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Diabetes Technol Ther. 2011 Aug;13(8):819-25. doi: 10.1089/dia.2011.0052. Epub 2011 May 20.

Preventing exercise-induced hypoglycemia in type 1 diabetes using real-time continuous glucose monitoring and a new carbohydrate intake algorithm: an observational field study.

Author information

1
School of Kinesiology and Health Science, Muscle Health Research Centre, Physical Activity and Diabetes Unit, York University, Toronto, Ontario, Canada. mriddell@yorku.ca

Abstract

BACKGROUND:

Real-time (RT) continuous glucose monitoring (CGM) offers the possibility to better manage glucose levels during exercise in active individuals with type 1 diabetes mellitus (T1DM). However, studies have yet to determine the appropriate actions to take when glucose levels are trending toward hypoglycemia. The purpose of this observational field study was to test the effectiveness of RT-GCM and a new carbohydrate intake algorithm designed for maintaining euglycemia during sports.

METHODS:

During a 2-week sports camp, 25 adolescents (8-17 years old) with T1DM were fitted with a RT-CGM device and instructed to ingest fast-acting carbohydrates (8-20 g, depending on the concentration of glucose at the time of RT-CGM alert and rates of change in glycemia) when glucose levels were trending toward hypoglycemia. Rates of change in glucose were measured before and after algorithm use, and the incidence of hypoglycemia was documented.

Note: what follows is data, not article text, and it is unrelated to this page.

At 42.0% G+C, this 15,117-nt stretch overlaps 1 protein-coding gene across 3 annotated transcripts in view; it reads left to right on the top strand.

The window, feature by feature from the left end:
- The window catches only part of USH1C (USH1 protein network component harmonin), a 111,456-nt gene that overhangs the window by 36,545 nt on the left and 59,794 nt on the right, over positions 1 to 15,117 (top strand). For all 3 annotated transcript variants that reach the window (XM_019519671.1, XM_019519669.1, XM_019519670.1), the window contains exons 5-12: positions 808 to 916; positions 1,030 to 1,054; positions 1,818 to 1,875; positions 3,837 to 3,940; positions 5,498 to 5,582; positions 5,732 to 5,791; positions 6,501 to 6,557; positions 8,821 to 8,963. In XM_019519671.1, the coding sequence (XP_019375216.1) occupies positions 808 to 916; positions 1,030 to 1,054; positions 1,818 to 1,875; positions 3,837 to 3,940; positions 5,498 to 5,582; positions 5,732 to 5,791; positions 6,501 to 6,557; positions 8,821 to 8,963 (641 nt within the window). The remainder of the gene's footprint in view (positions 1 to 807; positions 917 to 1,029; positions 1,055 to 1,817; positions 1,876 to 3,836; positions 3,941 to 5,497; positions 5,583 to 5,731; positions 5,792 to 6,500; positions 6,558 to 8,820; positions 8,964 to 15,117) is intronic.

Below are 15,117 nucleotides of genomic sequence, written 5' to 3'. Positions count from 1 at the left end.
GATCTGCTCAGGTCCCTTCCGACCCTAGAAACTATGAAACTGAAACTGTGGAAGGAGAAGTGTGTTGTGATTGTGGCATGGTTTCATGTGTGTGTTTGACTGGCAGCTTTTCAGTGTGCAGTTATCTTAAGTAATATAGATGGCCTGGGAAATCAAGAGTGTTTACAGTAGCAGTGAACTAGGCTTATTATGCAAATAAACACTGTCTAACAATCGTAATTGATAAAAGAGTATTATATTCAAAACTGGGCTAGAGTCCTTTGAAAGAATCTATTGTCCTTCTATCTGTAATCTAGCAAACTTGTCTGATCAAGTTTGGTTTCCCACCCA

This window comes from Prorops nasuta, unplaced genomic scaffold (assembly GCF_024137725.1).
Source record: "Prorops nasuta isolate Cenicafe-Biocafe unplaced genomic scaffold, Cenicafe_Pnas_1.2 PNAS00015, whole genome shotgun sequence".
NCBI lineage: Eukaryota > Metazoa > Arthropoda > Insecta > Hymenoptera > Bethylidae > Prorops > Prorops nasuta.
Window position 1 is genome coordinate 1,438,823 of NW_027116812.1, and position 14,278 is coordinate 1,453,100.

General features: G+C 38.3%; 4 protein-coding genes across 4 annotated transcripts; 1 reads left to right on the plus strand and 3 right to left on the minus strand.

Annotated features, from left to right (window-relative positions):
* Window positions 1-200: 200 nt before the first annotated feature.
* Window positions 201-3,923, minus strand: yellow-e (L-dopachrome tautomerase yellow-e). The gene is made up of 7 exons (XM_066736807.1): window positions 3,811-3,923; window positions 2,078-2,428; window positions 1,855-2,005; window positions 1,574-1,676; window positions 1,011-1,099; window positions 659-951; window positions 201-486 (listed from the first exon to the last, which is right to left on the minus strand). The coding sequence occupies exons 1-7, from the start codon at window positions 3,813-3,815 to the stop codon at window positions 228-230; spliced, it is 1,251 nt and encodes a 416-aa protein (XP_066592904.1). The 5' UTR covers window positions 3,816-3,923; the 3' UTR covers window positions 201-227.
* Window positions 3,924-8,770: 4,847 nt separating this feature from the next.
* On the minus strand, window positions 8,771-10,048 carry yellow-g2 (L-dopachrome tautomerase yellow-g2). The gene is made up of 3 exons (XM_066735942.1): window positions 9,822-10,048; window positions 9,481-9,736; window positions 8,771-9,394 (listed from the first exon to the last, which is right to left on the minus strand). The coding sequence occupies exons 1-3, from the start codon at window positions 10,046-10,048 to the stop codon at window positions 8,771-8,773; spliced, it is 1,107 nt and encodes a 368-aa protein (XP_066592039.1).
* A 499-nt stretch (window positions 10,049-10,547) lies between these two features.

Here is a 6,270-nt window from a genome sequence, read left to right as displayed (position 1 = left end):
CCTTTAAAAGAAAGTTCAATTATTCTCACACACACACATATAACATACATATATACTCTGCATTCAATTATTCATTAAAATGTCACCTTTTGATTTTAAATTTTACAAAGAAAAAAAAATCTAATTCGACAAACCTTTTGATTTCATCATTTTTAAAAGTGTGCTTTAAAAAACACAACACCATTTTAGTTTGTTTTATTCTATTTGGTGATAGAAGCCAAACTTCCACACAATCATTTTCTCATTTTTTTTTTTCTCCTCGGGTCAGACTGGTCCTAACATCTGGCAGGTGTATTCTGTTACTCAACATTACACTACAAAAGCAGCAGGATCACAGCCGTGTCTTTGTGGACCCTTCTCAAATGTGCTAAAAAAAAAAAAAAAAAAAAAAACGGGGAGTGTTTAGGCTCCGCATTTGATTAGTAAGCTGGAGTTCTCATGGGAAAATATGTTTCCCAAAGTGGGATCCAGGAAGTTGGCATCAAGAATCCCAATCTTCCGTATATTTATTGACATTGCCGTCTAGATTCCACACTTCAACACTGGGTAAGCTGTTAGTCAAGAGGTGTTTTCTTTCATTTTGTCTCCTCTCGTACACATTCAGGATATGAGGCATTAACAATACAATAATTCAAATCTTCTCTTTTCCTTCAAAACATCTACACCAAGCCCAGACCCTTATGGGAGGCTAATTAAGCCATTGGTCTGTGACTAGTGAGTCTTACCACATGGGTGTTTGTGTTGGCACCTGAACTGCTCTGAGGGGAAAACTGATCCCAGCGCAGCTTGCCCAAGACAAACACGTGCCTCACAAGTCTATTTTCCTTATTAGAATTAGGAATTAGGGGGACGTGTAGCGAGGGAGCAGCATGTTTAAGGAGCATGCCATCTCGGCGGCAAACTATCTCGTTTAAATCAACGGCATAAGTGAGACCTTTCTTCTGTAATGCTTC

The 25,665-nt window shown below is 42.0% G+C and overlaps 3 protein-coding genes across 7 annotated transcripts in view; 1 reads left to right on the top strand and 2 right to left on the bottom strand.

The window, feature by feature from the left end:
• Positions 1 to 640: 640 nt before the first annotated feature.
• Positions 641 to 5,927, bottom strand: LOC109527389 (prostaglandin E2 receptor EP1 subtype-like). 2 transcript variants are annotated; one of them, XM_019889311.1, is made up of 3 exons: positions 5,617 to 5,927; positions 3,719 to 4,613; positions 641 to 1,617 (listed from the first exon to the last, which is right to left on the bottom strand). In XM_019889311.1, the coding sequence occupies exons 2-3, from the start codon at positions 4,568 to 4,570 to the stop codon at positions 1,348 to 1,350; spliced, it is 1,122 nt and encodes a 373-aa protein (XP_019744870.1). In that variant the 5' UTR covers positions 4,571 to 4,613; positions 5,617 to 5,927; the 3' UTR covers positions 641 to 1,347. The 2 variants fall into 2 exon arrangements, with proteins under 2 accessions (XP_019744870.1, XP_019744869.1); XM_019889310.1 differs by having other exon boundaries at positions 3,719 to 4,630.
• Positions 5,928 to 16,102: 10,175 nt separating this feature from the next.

RESULTS:

With RT-CGM and algorithm use, euglycemia was largely maintained with modest amounts of carbohydrate intake, even when glucose levels were initially dropping at an elevated rate (>0.55 mmol/L per 5 min). Mild biochemical hypoglycemia (3.0-3.9 mmol/L) occurred just twice out of 22 uses of the algorithm (9%) when trend arrows alerted the subjects that glucose levels were dropping. When glucose levels were already below target (<5.0 mmol/L), mild hypoglycemia occurred five times out of 13 events (38%), despite 16 g of carbohydrate being ingested. Average glucose levels during sports in the 60 min following algorithm use were 5.8 ± 1.2 mmol/L, 5.3 ± 1.0 mmol/L, and 6.2 ± 0.8 mmol/L in the 20-, 16-, and 8-g carbohydrate intake protocols when glucose levels were initially on target but dropping toward hypoglycemia.

CONCLUSION:

When coupled with RT-CGM, a new carbohydrate intake algorithm prevents hypoglycemia and maintains euglycemia during exercise, particularly if patients ingest carbohydrate when trend arrows alert them of a drop in glycemia.

PMID:
21599515
DOI:
10.1089/dia.2011.0052
[Indexed for MEDLINE]

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